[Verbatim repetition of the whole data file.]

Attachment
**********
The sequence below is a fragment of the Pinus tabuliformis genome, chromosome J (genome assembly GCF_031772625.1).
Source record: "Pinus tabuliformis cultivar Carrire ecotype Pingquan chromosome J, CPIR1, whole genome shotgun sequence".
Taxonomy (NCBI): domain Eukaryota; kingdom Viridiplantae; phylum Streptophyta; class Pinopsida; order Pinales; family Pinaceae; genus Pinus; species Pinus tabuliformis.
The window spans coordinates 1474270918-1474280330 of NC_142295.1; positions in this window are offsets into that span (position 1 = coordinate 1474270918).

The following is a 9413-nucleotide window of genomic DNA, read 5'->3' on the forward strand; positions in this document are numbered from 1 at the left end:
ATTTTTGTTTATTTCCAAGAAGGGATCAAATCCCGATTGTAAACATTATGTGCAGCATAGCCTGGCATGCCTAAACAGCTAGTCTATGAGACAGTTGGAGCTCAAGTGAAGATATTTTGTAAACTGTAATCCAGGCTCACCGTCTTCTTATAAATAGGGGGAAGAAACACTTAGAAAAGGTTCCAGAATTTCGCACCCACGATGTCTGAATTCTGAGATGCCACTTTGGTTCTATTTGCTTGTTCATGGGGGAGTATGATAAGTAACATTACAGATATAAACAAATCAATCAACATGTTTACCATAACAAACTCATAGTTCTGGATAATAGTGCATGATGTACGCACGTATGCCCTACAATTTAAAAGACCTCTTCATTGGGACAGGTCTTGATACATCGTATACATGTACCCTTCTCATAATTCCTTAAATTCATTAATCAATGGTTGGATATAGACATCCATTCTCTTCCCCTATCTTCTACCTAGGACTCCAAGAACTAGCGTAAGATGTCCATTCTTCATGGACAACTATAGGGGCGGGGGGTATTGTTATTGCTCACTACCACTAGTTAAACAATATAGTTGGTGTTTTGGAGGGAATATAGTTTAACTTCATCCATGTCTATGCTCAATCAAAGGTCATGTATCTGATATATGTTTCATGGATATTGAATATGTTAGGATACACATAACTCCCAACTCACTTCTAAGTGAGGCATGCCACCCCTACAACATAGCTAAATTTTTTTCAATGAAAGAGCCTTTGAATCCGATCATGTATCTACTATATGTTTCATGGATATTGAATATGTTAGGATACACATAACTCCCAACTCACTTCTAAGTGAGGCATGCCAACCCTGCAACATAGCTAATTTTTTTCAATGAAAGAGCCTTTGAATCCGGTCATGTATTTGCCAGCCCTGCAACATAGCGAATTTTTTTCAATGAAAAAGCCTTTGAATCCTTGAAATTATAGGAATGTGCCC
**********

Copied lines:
The sequence below is a fragment of the Pinus tabuliformis genome, chromosome J (genome assembly GCF_031772625.1).
Source record: "Pinus tabuliformis cultivar Carrire ecotype Pingquan chromosome J, CPIR1, whole genome shotgun sequence".
Taxonomy (NCBI): domain Eukaryota; kingdom Viridiplantae; phylum Streptophyta; class Pinopsida; order Pinales; family Pinaceae; genus Pinus; species Pinus tabuliformis.
The window spans coordinates 1474270918-1474280330 of NC_142295.1; positions in this window are offsets into that span (position 1 = coordinate 1474270918).

The following is a 9413-nucleotide window of genomic DNA, read 5'->3' on the forward strand; positions in this document are numbered from 1 at the left end:
ATTTTTGTTTATTTCCAAGAAGGGATCAAATCCCGATTGTAAACATTATGTGCAGCATAGCCTGGCATGCCTAAACAGCTAGTCTATGAGACAGTTGGAGCTCAAGTGAAGATATTTTGTAAACTGTAATCCAGGCTCACCGTCTTCTTATAAATAGGGGGAAGAAACACTTAGAAAAGGTTCCAGAATTTCGCACCCACGATGTCTGAATTCTGAGATGCCACTTTGGTTCTATTTGCTTGTTCATGGGGGAGTATGATAAGTAACATTACAGATATAAACAAATCAATCAACATGTTTACCATAACAAACTCATAGTTCTGGATAATAGTGCATGATGTACGCACGTATGCCCTACAATTTAAAAGACCTCTTCATTGGGACAGGTCTTGATACATCGTATACATGTACCCTTCTCATAATTCCTTAAATTCATTAATCAATGGTTGGATATAGACATCCATTCTCTTCCCCTATCTTCTACCTAGGACTCCAAGAACTAGCGTAAGATGTCCATTCTTCATGGACAACTATAGGGGCGGGGGGTATTGTTATTGCTCACTACCACTAGTTAAACAATATAGTTGGTGTTTTGGAGGGAATATAGTTTAACTTCATCCATGTCTATGCTCAATCAAAGGTCATGTATCTGATATATGTTTCATGGATATTGAATATGTTAGGATACACATAACTCCCAACTCACTTCTAAGTGAGGCATGCCACCCCTACAACATAGCTAAATTTTTTTCAATGAAAGAGCCTTTGAATCCGATCATGTATCTACTATATGTTTCATGGATATTGAATATGTTAGGATACACATAACTCCCAACTCACTTCTAAGTGAGGCATGCCAACCCTGCAACATAGCTAATTTTTTTCAATGAAAGAGCCTTTGAATCCGGTCATGTATTTGCCAGCCCTGCAACATAGCGAATTTTTTTCAATGAAAAAGCCTTTGAATCCTTGAAATTATAGGAATGTGCCC